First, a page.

N2 - Purpose To examine and compare end-of-life care in patients with cancer dying in Belgium and the Netherlands.Patients and Methods A mortality follow-back study was undertaken in 2008 via representative nationwide sentinel networks of general practitioners (GPs) in Belgium and the Netherlands. By using similar standardized procedures, GPs reported on aspects of end-of-life care and the circumstances of nonsudden death of patients with cancer in their practice.Results Of the 422 reported patients with cancer, most resided at home during the last year of life (Belgium, 91%; the Netherlands, 95%). Death occurred at home in 34% (Belgium) and 61% (the Netherlands) and in the hospital in 29% (Belgium) and 19% (the Netherlands). In the last month of life, end-of-life issues were more often discussed in the Netherlands (88%) than in Belgium (68%). In both countries, physical problems were discussed most often (Belgium, 49%; the Netherlands, 78%) and spiritual issues least often (Belgium, 20%; the Netherlands, 32%). Certain end-of-life treatment preferences were known for 43% (Belgium) and 67% (the Netherlands) of patients. In the last week of life, treatment was most often focused on palliation (Belgium, 94%; the Netherlands, 91%). Physical distress was reported in 84% (Belgium) and 76% (the Netherlands) of patients and psychological distress in 59% and 36%. Most distressing was lack of energy (Belgium, 73%; the Netherlands, 71%) and lack of appetite (Belgium, 61%; the Netherlands, 53%). Two thirds of patients were bedridden (Belgium, 67%; the Netherlands, 69%).Conclusion Although place of death and communication about end-of-life issues differ substantially, a palliative treatment goal is adopted for the vast majority of patients in both countries. However, GPs reported that the majority of patients experienced symptom distress at the end of life, which suggests important challenges remain for improving end-of-life care.

AB - Purpose To examine and compare end-of-life care in patients with cancer dying in Belgium and the Netherlands.Patients and Methods A mortality follow-back study was undertaken in 2008 via representative nationwide sentinel networks of general practitioners (GPs) in Belgium and the Netherlands. By using similar standardized procedures, GPs reported on aspects of end-of-life care and the circumstances of nonsudden death of patients with cancer in their practice.Results Of the 422 reported patients with cancer, most resided at home during the last year of life (Belgium, 91%; the Netherlands, 95%). Death occurred at home in 34% (Belgium) and 61% (the Netherlands) and in the hospital in 29% (Belgium) and 19% (the Netherlands). In the last month of life, end-of-life issues were more often discussed in the Netherlands (88%) than in Belgium (68%). In both countries, physical problems were discussed most often (Belgium, 49%; the Netherlands, 78%) and spiritual issues least often (Belgium, 20%; the Netherlands, 32%). Certain end-of-life treatment preferences were known for 43% (Belgium) and 67% (the Netherlands) of patients. In the last week of life, treatment was most often focused on palliation (Belgium, 94%; the Netherlands, 91%). Physical distress was reported in 84% (Belgium) and 76% (the Netherlands) of patients and psychological distress in 59% and 36%. Most distressing was lack of energy (Belgium, 73%; the Netherlands, 71%) and lack of appetite (Belgium, 61%; the Netherlands, 53%). Two thirds of patients were bedridden (Belgium, 67%; the Netherlands, 69%).Conclusion Although place of death and communication about end-of-life issues differ substantially, a palliative treatment goal is adopted for the vast majority of patients in both countries. However, GPs reported that the majority of patients experienced symptom distress at the end of life, which suggests important challenges remain for improving end-of-life care.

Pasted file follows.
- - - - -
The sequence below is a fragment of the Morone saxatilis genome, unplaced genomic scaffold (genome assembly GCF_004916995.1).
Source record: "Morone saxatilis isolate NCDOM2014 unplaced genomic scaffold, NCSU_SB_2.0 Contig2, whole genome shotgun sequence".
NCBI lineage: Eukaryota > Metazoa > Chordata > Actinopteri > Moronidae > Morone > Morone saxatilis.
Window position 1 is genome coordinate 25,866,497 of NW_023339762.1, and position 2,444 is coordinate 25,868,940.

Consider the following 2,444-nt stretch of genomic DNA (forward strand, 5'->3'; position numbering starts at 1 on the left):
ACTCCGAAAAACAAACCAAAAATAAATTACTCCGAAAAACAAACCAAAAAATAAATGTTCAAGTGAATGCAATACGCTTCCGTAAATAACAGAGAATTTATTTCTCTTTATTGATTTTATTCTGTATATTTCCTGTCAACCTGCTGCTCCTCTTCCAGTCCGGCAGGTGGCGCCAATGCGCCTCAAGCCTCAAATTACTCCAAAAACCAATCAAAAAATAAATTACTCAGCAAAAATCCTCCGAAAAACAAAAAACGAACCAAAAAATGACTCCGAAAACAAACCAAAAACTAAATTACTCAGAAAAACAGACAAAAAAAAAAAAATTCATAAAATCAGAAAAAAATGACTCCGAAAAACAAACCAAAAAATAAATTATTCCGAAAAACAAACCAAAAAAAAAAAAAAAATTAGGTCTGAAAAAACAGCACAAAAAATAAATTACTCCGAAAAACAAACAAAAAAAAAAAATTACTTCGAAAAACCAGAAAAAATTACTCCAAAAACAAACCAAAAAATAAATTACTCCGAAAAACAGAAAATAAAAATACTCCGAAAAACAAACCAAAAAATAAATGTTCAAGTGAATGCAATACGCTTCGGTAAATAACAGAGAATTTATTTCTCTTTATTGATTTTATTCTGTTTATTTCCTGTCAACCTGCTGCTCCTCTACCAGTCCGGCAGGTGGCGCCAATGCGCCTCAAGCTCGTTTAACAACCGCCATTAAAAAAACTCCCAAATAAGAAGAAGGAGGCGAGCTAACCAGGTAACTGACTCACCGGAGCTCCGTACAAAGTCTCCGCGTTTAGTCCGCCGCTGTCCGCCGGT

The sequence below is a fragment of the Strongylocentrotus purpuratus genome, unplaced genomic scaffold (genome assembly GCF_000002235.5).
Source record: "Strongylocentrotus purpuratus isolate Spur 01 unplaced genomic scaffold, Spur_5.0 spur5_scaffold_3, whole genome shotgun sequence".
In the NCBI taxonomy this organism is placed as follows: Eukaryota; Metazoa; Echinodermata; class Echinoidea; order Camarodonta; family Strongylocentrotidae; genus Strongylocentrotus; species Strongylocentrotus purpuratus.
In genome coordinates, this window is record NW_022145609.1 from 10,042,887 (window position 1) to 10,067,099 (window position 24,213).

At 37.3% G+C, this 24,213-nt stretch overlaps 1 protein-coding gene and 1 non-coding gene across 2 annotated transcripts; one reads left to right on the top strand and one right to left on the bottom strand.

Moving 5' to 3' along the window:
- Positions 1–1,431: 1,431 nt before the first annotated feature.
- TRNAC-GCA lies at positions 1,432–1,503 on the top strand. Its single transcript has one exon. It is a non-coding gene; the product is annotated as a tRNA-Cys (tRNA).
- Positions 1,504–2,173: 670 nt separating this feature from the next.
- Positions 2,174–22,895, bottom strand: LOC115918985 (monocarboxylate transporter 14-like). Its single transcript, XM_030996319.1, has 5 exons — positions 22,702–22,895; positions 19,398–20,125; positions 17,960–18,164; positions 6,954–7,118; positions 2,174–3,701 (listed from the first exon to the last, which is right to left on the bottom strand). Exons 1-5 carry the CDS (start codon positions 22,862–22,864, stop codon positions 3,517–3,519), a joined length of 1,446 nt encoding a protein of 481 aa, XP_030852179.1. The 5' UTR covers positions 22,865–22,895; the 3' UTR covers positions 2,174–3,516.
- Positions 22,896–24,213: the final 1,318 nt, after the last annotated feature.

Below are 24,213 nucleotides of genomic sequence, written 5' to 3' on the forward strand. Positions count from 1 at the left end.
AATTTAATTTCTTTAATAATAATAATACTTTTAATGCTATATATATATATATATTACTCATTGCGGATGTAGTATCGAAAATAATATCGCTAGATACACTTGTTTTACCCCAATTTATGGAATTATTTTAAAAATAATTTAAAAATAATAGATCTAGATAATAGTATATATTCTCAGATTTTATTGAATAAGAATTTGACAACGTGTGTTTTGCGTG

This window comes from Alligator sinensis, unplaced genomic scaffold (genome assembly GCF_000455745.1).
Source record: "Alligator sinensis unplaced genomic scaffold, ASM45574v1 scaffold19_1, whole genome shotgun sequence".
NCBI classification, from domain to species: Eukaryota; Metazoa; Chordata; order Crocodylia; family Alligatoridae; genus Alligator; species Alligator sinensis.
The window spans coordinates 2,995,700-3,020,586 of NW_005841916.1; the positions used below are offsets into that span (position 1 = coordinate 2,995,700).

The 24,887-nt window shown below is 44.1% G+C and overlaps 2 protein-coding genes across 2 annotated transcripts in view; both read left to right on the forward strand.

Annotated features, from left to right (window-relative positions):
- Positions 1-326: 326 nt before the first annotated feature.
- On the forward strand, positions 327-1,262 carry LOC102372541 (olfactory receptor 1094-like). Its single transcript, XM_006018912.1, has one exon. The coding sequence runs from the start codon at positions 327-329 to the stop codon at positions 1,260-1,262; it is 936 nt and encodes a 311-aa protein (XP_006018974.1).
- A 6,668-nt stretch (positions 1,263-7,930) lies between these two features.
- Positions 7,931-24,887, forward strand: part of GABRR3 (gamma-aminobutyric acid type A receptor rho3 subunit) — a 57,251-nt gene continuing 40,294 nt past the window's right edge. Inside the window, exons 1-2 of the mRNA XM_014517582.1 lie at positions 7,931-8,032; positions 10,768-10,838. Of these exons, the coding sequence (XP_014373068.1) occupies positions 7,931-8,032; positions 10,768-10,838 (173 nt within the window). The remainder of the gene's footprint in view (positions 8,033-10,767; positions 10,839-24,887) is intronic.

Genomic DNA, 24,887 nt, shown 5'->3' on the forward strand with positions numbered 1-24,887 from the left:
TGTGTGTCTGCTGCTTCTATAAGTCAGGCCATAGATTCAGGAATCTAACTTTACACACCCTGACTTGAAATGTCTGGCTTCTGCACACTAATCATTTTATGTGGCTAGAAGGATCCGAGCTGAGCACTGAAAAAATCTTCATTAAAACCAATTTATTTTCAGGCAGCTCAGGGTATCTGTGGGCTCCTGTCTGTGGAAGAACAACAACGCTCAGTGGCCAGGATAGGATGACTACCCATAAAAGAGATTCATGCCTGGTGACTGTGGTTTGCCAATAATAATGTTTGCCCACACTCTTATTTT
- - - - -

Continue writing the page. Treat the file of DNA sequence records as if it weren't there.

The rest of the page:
U2 - 10.1200/JCO.2011.34.9498

DO - 10.1200/JCO.2011.34.9498

M3 - Journal article

C2 - 21990415

VL - 29

SP - 4327

EP - 4334

JO - Journal of Clinical Oncology

JF - Journal of Clinical Oncology

SN - 0732-183X

IS - 32

ER -